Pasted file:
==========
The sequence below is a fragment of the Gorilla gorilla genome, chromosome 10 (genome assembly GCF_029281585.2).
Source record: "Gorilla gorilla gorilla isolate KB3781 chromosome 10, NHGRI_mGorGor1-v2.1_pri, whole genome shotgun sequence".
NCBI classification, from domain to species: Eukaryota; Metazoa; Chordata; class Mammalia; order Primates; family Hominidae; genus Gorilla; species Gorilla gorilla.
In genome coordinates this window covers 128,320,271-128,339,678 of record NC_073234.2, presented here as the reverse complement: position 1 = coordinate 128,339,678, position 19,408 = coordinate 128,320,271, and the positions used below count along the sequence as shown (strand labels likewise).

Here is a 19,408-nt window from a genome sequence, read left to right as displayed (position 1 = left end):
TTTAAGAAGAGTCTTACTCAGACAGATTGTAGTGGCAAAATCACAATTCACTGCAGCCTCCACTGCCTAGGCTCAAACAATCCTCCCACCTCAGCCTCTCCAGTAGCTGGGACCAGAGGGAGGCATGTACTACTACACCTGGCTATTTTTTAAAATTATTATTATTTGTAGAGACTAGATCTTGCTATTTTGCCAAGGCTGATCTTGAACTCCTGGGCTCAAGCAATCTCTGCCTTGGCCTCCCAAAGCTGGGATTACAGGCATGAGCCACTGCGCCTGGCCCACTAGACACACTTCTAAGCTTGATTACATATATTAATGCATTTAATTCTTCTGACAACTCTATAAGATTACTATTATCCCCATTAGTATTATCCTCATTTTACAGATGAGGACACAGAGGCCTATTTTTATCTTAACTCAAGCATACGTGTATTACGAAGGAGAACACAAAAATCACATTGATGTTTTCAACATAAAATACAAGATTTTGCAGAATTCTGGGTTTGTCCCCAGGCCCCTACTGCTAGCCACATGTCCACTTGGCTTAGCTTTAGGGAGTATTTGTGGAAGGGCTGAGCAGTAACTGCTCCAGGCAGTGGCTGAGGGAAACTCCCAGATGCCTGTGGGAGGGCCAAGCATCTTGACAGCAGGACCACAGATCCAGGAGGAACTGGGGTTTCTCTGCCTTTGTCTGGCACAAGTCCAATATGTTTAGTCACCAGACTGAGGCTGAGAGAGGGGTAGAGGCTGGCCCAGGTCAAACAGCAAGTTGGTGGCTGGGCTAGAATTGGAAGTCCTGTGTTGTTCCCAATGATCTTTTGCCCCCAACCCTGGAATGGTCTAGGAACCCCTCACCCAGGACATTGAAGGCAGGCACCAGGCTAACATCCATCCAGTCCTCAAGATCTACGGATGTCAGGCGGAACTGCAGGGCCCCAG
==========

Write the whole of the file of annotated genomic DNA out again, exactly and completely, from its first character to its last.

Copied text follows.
The sequence below is a fragment of the Gorilla gorilla genome, chromosome 10 (genome assembly GCF_029281585.2).
Source record: "Gorilla gorilla gorilla isolate KB3781 chromosome 10, NHGRI_mGorGor1-v2.1_pri, whole genome shotgun sequence".
NCBI classification, from domain to species: Eukaryota; Metazoa; Chordata; class Mammalia; order Primates; family Hominidae; genus Gorilla; species Gorilla gorilla.
In genome coordinates this window covers 128,320,271-128,339,678 of record NC_073234.2, presented here as the reverse complement: position 1 = coordinate 128,339,678, position 19,408 = coordinate 128,320,271, and the positions used below count along the sequence as shown (strand labels likewise).

Here is a 19,408-nt window from a genome sequence, read left to right as displayed (position 1 = left end):
TTTAAGAAGAGTCTTACTCAGACAGATTGTAGTGGCAAAATCACAATTCACTGCAGCCTCCACTGCCTAGGCTCAAACAATCCTCCCACCTCAGCCTCTCCAGTAGCTGGGACCAGAGGGAGGCATGTACTACTACACCTGGCTATTTTTTAAAATTATTATTATTTGTAGAGACTAGATCTTGCTATTTTGCCAAGGCTGATCTTGAACTCCTGGGCTCAAGCAATCTCTGCCTTGGCCTCCCAAAGCTGGGATTACAGGCATGAGCCACTGCGCCTGGCCCACTAGACACACTTCTAAGCTTGATTACATATATTAATGCATTTAATTCTTCTGACAACTCTATAAGATTACTATTATCCCCATTAGTATTATCCTCATTTTACAGATGAGGACACAGAGGCCTATTTTTATCTTAACTCAAGCATACGTGTATTACGAAGGAGAACACAAAAATCACATTGATGTTTTCAACATAAAATACAAGATTTTGCAGAATTCTGGGTTTGTCCCCAGGCCCCTACTGCTAGCCACATGTCCACTTGGCTTAGCTTTAGGGAGTATTTGTGGAAGGGCTGAGCAGTAACTGCTCCAGGCAGTGGCTGAGGGAAACTCCCAGATGCCTGTGGGAGGGCCAAGCATCTTGACAGCAGGACCACAGATCCAGGAGGAACTGGGGTTTCTCTGCCTTTGTCTGGCACAAGTCCAATATGTTTAGTCACCAGACTGAGGCTGAGAGAGGGGTAGAGGCTGGCCCAGGTCAAACAGCAAGTTGGTGGCTGGGCTAGAATTGGAAGTCCTGTGTTGTTCCCAATGATCTTTTGCCCCCAACCCTGGAATGGTCTAGGAACCCCTCACCCAGGACATTGAAGGCAGGCACCAGGCTAACATCCATCCAGTCCTCAAGATCTACGGATGTCAGGCGGAACTGCAGGGCCCCAG